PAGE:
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SHIPROCK — When the Yei'Bi'Chei' ceremony commences days before the 105th annual Northern Navajo Nation Fair, it will be held at a new location.

For decades, the Yei'Bi'Chei' — a nine-day healing ceremony — has taken place on land outside the fenced area that houses the fair's exhibit hall, rodeo and powwow arenas, midway and 4-H structure.

While the Yei'Bi'Chei' territory remains outside the fair activities this year, it has been relocated a few yards south of the area it has occupied since the 1940s.

Fair Director Harry Descheene said the relocation was approved by the fair board in late July, and construction started in August on a new hogan, concession stands and a building to shelter cooking activities for the ceremony.

"It is progress. It's also respect to the continuity of the tradition," Descheene said, adding that the concession stands will be equipped with water, electricity and drainage.

He said the move will allow people to resume selling food from the concession stands, an activity that ceased at the former location because a nearby residence houses livestock on its property. Having livestock located close to the vending area created a health concern, Descheene said.

Cordell Tyler, who is coordinating the Yei’Bi’Chei, said the relocation was also made because of concerns about the aging structures and the need for more space.

"I like it. …It's better than being on the other site," Tyler said adding he has heard positive comments about the location change.

This morning, a traditional blessing was completed for the hogan and the new site.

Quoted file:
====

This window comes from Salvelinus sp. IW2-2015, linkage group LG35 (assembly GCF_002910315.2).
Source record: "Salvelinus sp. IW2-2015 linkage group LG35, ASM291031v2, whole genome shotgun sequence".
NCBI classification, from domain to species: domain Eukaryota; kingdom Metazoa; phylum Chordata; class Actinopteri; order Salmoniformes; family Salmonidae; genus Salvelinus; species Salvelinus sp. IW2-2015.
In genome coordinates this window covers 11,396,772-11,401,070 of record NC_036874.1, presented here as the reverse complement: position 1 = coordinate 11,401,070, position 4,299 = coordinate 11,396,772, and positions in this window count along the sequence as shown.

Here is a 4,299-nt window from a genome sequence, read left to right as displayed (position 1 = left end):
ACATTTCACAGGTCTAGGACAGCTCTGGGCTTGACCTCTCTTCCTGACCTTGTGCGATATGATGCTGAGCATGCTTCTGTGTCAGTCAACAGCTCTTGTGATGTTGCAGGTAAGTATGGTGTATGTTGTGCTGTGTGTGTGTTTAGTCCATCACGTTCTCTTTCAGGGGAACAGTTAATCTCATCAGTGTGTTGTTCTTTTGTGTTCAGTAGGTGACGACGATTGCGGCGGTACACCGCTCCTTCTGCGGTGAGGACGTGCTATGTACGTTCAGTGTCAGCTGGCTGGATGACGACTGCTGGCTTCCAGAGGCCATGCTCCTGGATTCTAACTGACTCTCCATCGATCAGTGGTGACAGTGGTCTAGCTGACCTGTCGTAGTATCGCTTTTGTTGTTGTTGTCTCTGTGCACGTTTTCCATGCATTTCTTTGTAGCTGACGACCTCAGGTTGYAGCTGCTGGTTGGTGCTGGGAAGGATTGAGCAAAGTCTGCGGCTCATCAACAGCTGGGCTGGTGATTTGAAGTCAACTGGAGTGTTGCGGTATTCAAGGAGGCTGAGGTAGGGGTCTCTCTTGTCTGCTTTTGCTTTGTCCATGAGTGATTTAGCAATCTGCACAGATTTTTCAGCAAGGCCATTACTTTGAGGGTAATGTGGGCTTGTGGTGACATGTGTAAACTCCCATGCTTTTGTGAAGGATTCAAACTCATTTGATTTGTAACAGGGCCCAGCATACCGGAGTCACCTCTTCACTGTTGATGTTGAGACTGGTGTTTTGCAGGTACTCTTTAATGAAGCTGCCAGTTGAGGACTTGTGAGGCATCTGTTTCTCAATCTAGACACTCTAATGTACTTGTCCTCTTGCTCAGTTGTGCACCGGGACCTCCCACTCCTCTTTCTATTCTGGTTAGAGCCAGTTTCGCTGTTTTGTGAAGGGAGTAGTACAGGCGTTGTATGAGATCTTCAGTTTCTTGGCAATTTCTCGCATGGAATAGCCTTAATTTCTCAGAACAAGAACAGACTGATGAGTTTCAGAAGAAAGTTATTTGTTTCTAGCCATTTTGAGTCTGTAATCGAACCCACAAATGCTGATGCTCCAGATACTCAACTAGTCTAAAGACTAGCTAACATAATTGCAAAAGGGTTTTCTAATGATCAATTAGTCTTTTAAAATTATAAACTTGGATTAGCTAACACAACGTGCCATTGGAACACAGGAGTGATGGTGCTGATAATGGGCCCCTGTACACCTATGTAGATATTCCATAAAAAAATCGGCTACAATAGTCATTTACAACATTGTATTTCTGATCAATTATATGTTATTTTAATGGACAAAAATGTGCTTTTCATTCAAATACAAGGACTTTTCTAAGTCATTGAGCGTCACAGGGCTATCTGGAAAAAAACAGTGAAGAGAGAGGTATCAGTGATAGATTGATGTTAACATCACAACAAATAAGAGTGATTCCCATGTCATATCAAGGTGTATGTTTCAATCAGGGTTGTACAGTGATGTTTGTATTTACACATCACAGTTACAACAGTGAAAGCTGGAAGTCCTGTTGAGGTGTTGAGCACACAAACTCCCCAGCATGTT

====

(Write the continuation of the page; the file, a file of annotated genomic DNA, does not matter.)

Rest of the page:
The Yei'Bi'Chei' will begin on Sept. 23, followed by the fair on Sept. 29. Shiprock resident Zachariah Ben will be the patient and Roy Lester, of Cornfields, Ariz., is the medicine man.

Eugene B. Joe, CEO and president of the Shiprock Historical Society Inc., visited the new location today as part of the organization's effort to document Shiprock's history. Joe said the Yei'Bi'Chei' moved to former site in the 1940s after previously being held in various locations throughout the community.

Beside the Yei'Bi'Chei' grounds, workers were also renovating the rodeo arena, increasing the size of the roping boxes to accommodate the bulls that will be used in competitions.

Descheene said fair coordinators are working with six stock contractors to bring the best bulls to the rodeo.

Repairs are being made to the exhibit hall, and to a building that houses the arts and crafts competition.

Both structures will receive interior and exterior paint and new electrical wiring.

Noel Lyn Smith covers the Navajo Nation for The Daily Times. She can be reached at 505-564-4636.

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